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Satterthwaite Letter Books

... as I am obliged to stay here untill next year I wish I may make all ends meet. a dismall Refflection after broiling here so long. The Brigg comes home full but leaves me a good deal in Debt ... "

To Mr Charles Inman, Merchant in Lancaster, Kingston, 10 July 1764
Benjamin Satterthwaite

Born into a Quaker family in Leeds, Benjamin Satterthwaite (1718-1792) was the first son of Thomas Satterthwaite and his second wife, Mary Ledger. He moved to Lancaster in 1731 with his mother and siblings following the death of his father in 1728.

Benjamin Satterthwaite spent a large part of his life as a resident representative or factor in the West Indies for his family’s firm and a group of Lancaster merchants. The Letter Books contain hundreds of copies of the letters written by Benjamin Satterthwaite to his family and business associates, bound into three volumes with some on loose sheets inserted into the back of the volumes.

Satterthwaite Letter Book Volume 1

Volume 1 of the Satterthwaite Letter Books is comprised of 97 letters dating from 1737 to 1744. Most of the letters were written when Benjamin was in Barbados as representative or factor to a group of Lancaster merchants. Between November 1737 and June 1738 Benjamin served as assistant to Abraham Rawlinson. However, between December 1739 and January 1741 Benjamin relieved Hutton Rawlinson as sole representative. Benjamin’s letters within the first volume demonstrate strong business links, not only to prominent Lancaster and Quaker merchant families including the Dilworths and Rawlinsons, but also strong connections to the prominent Manchester based textile manufacturers the Touchets. The first volume of the Letter Books provides insight into Benjamin’s family connections, the recipients occurring most frequently in this volume are his mother and stepfather, Mary and Miles Townson, and his brother Thomas Satterthwaite.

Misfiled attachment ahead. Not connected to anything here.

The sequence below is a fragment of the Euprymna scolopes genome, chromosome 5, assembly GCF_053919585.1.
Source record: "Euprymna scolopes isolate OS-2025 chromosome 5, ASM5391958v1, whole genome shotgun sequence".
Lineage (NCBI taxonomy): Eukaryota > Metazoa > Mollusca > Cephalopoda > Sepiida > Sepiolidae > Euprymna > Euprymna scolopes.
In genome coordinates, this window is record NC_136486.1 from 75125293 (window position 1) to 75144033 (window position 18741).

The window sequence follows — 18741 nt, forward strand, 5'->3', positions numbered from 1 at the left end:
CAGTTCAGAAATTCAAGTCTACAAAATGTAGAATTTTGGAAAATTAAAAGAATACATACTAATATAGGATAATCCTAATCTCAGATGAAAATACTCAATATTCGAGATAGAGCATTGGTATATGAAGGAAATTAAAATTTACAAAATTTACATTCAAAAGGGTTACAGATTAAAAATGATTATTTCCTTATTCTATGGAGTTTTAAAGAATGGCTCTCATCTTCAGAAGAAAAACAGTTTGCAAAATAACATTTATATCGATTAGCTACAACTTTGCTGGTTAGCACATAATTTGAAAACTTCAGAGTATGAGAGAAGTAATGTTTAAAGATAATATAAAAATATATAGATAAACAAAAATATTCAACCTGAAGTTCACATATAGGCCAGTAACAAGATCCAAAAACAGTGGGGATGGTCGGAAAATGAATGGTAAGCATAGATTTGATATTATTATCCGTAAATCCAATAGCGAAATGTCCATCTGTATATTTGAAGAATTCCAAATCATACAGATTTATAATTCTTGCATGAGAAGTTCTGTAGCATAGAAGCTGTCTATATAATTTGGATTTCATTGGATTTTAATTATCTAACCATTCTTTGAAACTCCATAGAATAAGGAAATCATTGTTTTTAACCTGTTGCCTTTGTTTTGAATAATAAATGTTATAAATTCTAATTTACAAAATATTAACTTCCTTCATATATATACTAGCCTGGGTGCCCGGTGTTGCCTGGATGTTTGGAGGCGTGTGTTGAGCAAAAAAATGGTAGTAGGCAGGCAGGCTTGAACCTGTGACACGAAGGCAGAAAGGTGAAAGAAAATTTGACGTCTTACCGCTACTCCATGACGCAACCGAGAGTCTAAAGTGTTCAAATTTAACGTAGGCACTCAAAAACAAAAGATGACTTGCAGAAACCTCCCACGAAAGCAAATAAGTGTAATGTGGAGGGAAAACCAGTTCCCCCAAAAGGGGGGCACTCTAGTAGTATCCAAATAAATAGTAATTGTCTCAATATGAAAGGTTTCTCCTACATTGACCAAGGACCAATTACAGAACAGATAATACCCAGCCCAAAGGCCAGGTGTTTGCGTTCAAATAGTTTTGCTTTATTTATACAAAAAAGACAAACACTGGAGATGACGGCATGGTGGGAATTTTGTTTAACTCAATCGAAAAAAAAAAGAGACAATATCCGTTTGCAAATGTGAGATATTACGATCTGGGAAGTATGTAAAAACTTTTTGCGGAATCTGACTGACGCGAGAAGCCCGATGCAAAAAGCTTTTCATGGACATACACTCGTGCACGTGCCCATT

Satterthwaite Letter Book Volume 2

Volume two of the Letter Books contains letters dating from 1764 to 1779. During this period Benjamin served as both resident factor in Jamaica for his half-brother, John Townson, and lived in Lancaster with his wife Jane Casson. Benjamin married Anglican-born Jane Casson in 1741 and was subsequently disowned by his Quaker family and employers. Very little is known about Benjamin’s life during the  period in between the first and second volumes of his letter book, other than the birth of his three children: John (1743-1807), Henry (b.1759) and Mary. Benjamin most probably sought sporadic employment from his new father-in-law Alderman John Casson. Within this volume  Benjamin is in regular correspondence with his two sons John Satterthwaite, who served for a while as resident factor in St. Kitts until his marriage in 1777 and return to Lancaster in 1778, and Henry Satterthwaite who also alternated between living in Lancaster and the West Indies as subordinate factor.